Fulbright Chronicles, Volume 1, Number 1 (2022)
Derek R Peterson
My scholarly vocation was vitally shaped by the people I knew in 1993 and 1994, when I was a Fulbrighter in Kenya. In this short essay I focus on two dramas: first, Kenyans’ efforts to build culturally coherent communities that could reliably act in politics; second, the growth of a confidently assertive Christianity. In both of these contexts, Kenyans’ energy, commitment, trauma, faith and fervor vitally shaped my sense of intellectual and moral purpose.
Kenya • ethnicity • Christianity
I was a Fulbright U.S. Student fellow in Kenya between 1993 and 1994. I was expert in nothing. I had been to Kenya once before: as a second-year undergraduate, I had spent two months living and working with a Maasai pastor in Narok, in the south-west. At the University of Rochester I had taken classes in African history and politics. But when I arrived in Nairobi late in September 1993 I spoke no African languages nor did I have a deep knowledge of Kenya’s politics or history.
Over the course of the year, I was drawn into two great dramas of the day. Kenyans were making strenuous efforts to create culturally cohesive communities, platforms for political mobilization. Pulled along in the tide, I embarked on a long research project into the history of ethnicity in Kenya’s public life. At the same time, I was folded into a storyline of world-historical importance: the definition and growth of Africa’s Christianity. In both of these contexts Kenyans’ energy, commitment, trauma, faith and fervor vitally shaped my sense of vocation.
The Politics of Ethnicity
The early 1990s were a time of political ferment across Africa: old regimes were falling and new political possibilities were coming to light. Kenya’s ruling party, the Kenya African National Union (KANU), had been in power since independence in 1963, but its cultural and political power was waning. On 7 July 1990 courageous activists had convened a massive rally at the Kamukunji grounds outside Nairobi. In the violence that followed, policeman killed over twenty protestors. Facing an increasingly mobilized public, President Daniel arap Moi’s government was obliged to dismantle the one-party system. In December 1992, Kenyans—for the first time since independence—voted in a multi-party election. The opposition won a substantial majority of the electorate; but, because the opposition was divided into several parties, KANU returned to power as a minority government. It won a bare 36 percent of the vote.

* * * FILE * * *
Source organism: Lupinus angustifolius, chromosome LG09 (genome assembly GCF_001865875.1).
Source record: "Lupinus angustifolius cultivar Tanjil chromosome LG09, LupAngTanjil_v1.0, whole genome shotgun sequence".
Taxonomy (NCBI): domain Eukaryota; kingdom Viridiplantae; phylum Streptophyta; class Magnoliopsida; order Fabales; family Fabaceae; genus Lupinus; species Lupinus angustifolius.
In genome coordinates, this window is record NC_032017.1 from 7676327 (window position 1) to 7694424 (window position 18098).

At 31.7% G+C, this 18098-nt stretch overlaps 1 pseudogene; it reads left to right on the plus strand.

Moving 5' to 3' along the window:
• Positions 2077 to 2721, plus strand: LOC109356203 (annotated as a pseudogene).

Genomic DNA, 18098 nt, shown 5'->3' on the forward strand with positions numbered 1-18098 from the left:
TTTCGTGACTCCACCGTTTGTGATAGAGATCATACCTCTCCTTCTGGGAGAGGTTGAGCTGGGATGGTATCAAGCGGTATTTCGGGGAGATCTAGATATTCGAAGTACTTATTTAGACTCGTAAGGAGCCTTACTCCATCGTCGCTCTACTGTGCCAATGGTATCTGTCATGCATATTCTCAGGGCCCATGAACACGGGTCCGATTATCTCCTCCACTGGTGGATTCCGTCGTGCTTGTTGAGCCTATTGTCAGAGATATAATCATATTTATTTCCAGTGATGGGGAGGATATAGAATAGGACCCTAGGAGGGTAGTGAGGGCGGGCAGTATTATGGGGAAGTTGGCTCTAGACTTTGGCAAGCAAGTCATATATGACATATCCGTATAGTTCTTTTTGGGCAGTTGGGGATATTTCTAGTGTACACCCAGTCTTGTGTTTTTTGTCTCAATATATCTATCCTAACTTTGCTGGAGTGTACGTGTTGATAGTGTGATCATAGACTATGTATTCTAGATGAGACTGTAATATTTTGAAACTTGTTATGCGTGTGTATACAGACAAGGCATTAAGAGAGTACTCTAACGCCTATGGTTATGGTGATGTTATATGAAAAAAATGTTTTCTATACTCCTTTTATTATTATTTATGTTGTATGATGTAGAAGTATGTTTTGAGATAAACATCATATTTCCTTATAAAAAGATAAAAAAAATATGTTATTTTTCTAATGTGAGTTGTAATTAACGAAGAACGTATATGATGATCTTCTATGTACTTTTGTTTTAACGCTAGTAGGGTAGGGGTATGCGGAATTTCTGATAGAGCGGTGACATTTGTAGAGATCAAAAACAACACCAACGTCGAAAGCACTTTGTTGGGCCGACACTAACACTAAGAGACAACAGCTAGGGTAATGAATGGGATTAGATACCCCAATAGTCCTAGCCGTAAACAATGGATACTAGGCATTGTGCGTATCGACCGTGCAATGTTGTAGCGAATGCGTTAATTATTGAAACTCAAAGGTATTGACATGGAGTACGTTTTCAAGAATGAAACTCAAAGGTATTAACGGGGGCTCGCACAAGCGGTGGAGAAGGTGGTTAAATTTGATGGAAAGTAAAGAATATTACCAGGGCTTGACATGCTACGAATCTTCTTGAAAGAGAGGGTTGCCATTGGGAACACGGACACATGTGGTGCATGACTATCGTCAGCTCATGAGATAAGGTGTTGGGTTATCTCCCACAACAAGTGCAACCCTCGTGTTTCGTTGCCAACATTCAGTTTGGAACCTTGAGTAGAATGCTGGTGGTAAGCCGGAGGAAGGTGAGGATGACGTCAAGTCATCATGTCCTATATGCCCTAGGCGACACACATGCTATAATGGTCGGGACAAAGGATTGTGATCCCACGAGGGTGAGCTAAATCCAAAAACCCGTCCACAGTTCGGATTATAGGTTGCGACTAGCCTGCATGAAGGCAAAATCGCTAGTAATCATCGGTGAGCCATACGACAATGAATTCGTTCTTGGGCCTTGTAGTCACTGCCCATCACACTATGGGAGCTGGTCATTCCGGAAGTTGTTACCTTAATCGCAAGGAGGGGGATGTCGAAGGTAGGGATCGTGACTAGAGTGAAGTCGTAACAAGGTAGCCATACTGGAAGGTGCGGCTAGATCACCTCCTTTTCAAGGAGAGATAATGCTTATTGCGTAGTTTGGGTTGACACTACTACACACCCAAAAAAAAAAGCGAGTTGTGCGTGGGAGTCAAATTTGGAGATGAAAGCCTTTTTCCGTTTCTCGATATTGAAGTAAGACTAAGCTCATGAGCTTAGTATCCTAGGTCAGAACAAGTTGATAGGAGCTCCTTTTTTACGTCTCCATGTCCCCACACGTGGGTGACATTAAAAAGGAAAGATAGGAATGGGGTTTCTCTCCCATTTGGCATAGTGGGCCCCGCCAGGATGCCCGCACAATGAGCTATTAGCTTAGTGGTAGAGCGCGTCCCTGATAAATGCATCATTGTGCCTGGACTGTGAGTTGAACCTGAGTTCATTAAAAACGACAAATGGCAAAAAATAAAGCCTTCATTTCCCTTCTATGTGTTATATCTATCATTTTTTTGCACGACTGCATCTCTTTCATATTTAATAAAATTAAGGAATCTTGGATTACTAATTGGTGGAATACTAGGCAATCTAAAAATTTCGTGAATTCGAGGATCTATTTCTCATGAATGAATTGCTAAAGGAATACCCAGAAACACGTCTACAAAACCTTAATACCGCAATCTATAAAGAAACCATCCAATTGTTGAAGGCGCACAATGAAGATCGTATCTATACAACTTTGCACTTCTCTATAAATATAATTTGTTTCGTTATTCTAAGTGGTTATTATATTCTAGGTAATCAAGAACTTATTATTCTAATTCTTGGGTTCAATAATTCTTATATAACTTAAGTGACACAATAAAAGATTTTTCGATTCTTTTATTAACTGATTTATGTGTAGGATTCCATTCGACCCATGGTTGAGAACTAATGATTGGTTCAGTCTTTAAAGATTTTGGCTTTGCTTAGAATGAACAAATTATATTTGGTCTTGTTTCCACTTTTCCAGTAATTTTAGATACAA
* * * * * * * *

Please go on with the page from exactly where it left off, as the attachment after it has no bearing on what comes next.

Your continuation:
For many activists Moi’s return to the presidency was a failure of organization. In the wake of the election activists set out to define constituencies that were politically reliable and demographically coherent. That is how, in the early 1990s, ethnicity became the framework in which politics worked. President Moi’s base of support lay largely in the Rift Valley, among members of the disparate people called ‘Kalenjin’. In the run-up to the 1992 elections, Kalenjin militias organized against immigrants,—especially the Kikuyu-speaking people. Since colonial times, the Kikuyu had made their homes in the Rift Valley, on land that they considered to be their own. Over 300,000 people were displaced and 1,500 people were killed in the months preceding the election. In 1993, there was a new wave of attacks. In mid-October Maasai youths in a place called Enoosupukia attacked their Kikuyu neighbors, killing 17 people and forcing 30,000 from their homes. The leader of Maasai political opinion defended these assaults from the floor of Parliament. “Kikuyu have oppressed the Maasai, taken their land and degraded their environment”, he told his colleagues. “We had to say enough is enough. I had to lead the Maasai in protecting our rights”.